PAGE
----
Was a movie an exciting prospect for you, Kali?
Kali Reis: Being in the industry I’m in with sports, especially with boxing and building that platform already, I’ve had tons of thousands of people reach out to me and say they had this idea, but it never goes through, so, I had to check [Josef] out a little bit and make sure he was legit, but he had an idea already and he just wanted see who I was and get to know me. I always had an interest in acting. I just didn’t know where to begin, so sometimes, if it’s meant to be, it’s meant to be and it sounded like a great idea because I just don’t look at boxing [as] just punching people. It’s actually an expression. I always say it’s how I pray, and it’s how I put the energy out into the universe. Being an indigenous person, storytelling is just another avenue we do of passing things down, so of course it was exciting, but also it’s such a tough topic to even speak about. [Still] this was another opportunity to possibly get mainstream media and other eyes focused on this crisis that don’t know about this.
I remember with “Manos Sucias,” there was an insane amount of research into that. Did you delve into the world of trafficking with the same vigor?
Josef Kubota Wladyka: There was a lot of research and articles and things I’d watched, but also KO has worked with at-risk girls for many years, so she has a lot of experience and that’s what helped inform a lot of the plot. Also, she travels around reservations and have met people who’ve lost loved ones, so it was a constant conversation that we were having, evolving and working together.
Was there something that was important to you or that you could hold onto as you were making this, Kali?
Kali Reis: We tell this story that is reflecting what the feelings and the emotion that these people, these families, and these victims go through, and I discovered that telling the story again, I had to plug in and plug out because just hearing these personal stories that I might have not experienced [personally, like] what a mother experienced losing their daughter, but the feelings and that energy transfer is real. And when I go in the ring, I take all the energy and the prayers of my people, and I just let the energy out, so this was just another way for me to take that on my shoulders to make sure that I get that point across, representing the people that get so missed and underrepresented in the industry — the Northeastern Woodland tribes, also mixed indigenous folks that people don’t see, so that was really, really important.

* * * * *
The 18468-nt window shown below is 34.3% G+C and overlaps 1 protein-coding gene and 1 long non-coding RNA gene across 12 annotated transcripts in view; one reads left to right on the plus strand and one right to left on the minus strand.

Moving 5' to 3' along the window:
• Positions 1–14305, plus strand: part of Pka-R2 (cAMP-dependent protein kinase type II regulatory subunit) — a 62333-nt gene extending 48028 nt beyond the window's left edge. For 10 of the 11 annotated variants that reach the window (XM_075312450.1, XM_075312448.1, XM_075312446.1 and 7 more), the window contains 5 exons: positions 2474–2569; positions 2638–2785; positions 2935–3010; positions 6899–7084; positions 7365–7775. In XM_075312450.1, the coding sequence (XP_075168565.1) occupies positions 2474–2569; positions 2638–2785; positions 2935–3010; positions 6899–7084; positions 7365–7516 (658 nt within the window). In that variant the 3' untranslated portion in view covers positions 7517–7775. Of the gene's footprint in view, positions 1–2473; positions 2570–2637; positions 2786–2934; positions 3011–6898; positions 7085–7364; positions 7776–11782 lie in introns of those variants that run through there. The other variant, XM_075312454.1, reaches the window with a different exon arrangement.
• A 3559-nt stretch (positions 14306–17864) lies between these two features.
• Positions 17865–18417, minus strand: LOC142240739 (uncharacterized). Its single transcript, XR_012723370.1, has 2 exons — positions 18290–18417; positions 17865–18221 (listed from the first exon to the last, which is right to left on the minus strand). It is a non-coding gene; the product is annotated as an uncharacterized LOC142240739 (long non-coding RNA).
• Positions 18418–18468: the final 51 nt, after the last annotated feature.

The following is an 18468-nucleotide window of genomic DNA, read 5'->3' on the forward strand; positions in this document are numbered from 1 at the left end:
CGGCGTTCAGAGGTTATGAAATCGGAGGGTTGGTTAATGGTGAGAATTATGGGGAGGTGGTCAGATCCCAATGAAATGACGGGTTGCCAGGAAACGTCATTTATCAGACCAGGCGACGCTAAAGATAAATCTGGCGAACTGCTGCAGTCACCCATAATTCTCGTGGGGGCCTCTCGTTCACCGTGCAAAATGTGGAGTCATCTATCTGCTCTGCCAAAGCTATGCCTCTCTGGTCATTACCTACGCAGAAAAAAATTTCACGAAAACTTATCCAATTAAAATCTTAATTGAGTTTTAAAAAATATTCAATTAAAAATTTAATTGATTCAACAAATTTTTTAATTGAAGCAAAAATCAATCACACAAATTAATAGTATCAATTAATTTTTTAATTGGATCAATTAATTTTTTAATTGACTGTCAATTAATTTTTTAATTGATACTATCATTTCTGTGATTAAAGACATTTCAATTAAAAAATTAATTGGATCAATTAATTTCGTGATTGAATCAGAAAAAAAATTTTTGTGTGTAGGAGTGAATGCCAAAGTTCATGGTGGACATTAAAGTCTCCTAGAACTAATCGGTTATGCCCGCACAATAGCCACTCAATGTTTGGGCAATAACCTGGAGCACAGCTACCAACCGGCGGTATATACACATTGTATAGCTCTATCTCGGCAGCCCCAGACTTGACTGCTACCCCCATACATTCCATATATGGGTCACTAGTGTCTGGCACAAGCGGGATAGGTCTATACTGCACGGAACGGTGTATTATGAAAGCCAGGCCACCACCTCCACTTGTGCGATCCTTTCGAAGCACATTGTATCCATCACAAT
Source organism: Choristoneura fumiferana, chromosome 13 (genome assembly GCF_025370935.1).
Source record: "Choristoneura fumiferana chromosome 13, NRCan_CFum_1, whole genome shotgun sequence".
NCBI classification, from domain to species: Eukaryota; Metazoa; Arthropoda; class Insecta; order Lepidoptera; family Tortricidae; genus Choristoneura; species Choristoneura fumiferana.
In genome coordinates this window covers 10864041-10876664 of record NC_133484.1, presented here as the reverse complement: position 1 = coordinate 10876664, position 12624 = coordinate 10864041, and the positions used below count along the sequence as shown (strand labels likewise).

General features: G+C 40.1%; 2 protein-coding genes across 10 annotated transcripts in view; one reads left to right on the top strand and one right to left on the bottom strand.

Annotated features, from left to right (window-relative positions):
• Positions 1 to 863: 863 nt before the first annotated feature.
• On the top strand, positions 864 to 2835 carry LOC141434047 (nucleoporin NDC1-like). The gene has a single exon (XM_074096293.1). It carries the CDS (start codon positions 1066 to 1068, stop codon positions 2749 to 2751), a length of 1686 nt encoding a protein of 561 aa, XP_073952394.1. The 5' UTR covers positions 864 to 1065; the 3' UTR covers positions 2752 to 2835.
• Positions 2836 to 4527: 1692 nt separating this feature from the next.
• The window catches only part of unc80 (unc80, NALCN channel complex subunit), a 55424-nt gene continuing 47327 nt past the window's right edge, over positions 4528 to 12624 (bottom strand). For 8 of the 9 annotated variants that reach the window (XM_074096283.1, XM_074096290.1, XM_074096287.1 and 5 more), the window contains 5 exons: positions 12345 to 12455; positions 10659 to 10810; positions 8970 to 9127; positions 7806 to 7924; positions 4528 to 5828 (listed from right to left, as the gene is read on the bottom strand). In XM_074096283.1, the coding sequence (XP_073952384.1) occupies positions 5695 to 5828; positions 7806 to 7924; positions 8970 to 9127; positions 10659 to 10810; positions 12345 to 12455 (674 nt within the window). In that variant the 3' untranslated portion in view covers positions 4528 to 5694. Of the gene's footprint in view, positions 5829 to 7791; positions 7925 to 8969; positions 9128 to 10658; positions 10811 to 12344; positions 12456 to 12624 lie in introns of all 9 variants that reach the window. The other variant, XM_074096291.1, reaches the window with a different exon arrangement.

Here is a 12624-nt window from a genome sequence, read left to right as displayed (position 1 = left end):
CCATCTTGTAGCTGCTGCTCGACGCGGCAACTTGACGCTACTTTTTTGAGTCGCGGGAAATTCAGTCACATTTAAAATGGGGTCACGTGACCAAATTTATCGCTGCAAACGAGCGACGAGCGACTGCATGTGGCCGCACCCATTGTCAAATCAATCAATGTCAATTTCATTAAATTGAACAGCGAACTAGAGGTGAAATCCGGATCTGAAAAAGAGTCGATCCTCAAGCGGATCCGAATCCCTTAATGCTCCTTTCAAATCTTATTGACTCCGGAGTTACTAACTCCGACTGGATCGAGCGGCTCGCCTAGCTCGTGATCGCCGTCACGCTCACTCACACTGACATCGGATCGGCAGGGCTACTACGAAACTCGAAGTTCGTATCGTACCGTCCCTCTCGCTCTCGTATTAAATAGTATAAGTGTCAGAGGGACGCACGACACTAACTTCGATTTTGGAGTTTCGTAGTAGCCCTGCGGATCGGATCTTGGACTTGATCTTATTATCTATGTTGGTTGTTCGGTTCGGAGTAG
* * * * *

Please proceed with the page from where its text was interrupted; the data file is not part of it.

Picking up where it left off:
Josef Kubota Wladyka: I’m very grateful for Kali, [because] from the very beginning, I told her if we were going to do this, we have to build a certain level of trust and I will share everything about my life with you and you share with me. These are the things that we’re going to have to pull from, to try to get a real, honest performance, snd she was just a natural at it. We managed to really build upon our ideas. It’s a process, as you’re going through the whole thing. It’s constantly evolving. The scene where she’s talking to her mother, [played by] Kimberly Guerrero, there was a script, but for me, it was a lot of just exploring the circumstances of that scene and the dynamic of the relationship and just letting them go through it, and just trying to film and capture as much as the real emotion as possible.
Given the action involved and Kali’s physicality, was there a lot of collaboration on how you’d actually shoot some of the scenes in such a dynamic way?